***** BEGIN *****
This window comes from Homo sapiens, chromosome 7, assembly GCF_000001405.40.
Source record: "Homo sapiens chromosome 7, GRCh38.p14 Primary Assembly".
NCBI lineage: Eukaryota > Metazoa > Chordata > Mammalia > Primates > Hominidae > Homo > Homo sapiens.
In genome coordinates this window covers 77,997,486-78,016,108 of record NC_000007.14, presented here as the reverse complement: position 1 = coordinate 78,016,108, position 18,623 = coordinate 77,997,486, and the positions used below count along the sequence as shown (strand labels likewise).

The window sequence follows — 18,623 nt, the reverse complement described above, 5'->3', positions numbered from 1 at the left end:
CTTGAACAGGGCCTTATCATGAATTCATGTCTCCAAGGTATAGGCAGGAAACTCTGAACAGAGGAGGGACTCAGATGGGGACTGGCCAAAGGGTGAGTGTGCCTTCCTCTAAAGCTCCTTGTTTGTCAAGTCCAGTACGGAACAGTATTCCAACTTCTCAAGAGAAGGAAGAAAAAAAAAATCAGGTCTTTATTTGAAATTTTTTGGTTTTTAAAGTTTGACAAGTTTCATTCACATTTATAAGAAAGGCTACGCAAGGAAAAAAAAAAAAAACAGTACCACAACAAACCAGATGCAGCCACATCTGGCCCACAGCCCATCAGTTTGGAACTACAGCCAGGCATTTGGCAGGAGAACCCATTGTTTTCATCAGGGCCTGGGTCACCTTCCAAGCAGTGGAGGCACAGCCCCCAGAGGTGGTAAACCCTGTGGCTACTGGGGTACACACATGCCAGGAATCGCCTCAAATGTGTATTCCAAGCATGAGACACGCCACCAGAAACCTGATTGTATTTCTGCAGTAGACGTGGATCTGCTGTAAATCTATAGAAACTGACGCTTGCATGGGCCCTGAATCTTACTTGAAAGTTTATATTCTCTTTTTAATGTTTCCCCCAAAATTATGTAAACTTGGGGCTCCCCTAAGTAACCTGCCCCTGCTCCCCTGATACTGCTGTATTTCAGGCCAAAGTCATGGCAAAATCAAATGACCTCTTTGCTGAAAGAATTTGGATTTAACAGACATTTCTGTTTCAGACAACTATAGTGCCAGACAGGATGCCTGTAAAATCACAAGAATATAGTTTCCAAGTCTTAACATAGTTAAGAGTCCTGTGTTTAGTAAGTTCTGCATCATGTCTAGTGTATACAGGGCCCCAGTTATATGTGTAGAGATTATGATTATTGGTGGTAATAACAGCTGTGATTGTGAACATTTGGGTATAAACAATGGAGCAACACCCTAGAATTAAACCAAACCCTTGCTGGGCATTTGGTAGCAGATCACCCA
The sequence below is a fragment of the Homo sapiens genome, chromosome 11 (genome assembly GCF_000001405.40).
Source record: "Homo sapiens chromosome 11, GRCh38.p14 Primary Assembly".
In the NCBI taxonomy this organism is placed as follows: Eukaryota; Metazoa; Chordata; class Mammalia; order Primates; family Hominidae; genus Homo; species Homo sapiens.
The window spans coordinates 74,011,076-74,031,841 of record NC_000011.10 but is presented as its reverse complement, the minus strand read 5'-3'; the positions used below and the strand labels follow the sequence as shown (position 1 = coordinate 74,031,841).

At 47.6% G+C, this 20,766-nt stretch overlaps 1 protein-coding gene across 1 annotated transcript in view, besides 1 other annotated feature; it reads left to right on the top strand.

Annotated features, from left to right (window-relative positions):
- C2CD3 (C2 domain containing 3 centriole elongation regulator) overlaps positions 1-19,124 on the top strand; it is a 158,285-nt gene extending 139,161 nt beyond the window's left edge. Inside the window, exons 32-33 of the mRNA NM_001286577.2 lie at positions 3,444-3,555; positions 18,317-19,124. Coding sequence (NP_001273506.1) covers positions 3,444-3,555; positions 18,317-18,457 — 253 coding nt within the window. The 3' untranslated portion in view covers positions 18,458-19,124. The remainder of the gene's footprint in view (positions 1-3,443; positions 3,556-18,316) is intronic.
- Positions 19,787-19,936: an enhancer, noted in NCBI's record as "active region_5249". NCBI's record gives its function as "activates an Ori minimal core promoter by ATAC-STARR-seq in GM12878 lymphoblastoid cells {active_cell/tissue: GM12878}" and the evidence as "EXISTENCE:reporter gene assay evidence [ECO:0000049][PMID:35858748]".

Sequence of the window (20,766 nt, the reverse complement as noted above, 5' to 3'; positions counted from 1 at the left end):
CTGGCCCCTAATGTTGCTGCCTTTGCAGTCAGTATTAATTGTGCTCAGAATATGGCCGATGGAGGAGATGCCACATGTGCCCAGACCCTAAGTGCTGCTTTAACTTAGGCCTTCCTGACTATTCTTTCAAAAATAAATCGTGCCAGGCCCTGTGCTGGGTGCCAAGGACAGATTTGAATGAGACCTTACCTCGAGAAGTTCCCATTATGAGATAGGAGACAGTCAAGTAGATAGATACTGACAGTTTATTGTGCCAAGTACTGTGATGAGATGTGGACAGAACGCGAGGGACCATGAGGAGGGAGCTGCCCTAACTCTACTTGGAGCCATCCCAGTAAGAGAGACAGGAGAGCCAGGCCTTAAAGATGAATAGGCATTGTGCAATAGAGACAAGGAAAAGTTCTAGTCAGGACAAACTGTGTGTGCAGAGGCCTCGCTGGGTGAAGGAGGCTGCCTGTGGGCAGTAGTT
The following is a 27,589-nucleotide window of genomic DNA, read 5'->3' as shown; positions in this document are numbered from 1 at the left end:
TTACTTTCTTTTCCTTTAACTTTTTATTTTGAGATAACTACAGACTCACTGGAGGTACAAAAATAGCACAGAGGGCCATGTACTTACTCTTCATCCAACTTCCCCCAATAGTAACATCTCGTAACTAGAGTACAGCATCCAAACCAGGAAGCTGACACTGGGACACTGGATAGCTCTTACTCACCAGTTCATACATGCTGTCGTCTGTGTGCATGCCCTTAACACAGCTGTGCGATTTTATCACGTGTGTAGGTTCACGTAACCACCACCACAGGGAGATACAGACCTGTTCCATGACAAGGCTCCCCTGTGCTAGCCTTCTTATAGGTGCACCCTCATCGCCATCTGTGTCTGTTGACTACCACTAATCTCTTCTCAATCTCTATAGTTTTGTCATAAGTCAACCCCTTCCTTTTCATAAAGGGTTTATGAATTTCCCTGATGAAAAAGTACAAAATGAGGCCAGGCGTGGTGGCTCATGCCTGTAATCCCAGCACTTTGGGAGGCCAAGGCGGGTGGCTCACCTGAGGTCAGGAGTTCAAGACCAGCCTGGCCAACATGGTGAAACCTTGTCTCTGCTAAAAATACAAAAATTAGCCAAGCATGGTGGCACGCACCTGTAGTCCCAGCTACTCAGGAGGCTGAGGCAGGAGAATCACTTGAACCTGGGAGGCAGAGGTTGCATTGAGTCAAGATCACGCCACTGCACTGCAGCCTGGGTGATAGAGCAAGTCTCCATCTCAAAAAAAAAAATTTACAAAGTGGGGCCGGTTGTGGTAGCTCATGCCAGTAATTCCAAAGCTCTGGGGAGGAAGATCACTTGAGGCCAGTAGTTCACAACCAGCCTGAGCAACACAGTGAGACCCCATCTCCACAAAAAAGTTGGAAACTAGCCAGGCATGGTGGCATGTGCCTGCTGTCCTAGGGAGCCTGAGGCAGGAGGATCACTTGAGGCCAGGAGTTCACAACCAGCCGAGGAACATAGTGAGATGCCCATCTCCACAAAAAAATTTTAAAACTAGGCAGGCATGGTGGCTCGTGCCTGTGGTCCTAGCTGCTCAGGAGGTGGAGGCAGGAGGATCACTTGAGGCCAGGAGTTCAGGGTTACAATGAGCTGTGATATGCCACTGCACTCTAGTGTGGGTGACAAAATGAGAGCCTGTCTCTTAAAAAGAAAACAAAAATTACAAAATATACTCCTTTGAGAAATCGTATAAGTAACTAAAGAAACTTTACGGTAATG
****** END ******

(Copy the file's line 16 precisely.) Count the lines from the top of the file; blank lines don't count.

CTGGCCCCTAATGTTGCTGCCTTTGCAGTCAGTATTAATTGTGCTCAGAATATGGCCGATGGAGGAGATGCCACATGTGCCCAGACCCTAAGTGCTGCTTTAACTTAGGCCTTCCTGACTATTCTTTCAAAAATAAATCGTGCCAGGCCCTGTGCTGGGTGCCAAGGACAGATTTGAATGAGACCTTACCTCGAGAAGTTCCCATTATGAGATAGGAGACAGTCAAGTAGATAGATACTGACAGTTTATTGTGCCAAGTACTGTGATGAGATGTGGACAGAACGCGAGGGACCATGAGGAGGGAGCTGCCCTAACTCTACTTGGAGCCATCCCAGTAAGAGAGACAGGAGAGCCAGGCCTTAAAGATGAATAGGCATTGTGCAATAGAGACAAGGAAAAGTTCTAGTCAGGACAAACTGTGTGTGCAGAGGCCTCGCTGGGTGAAGGAGGCTGCCTGTGGGCAGTAGTT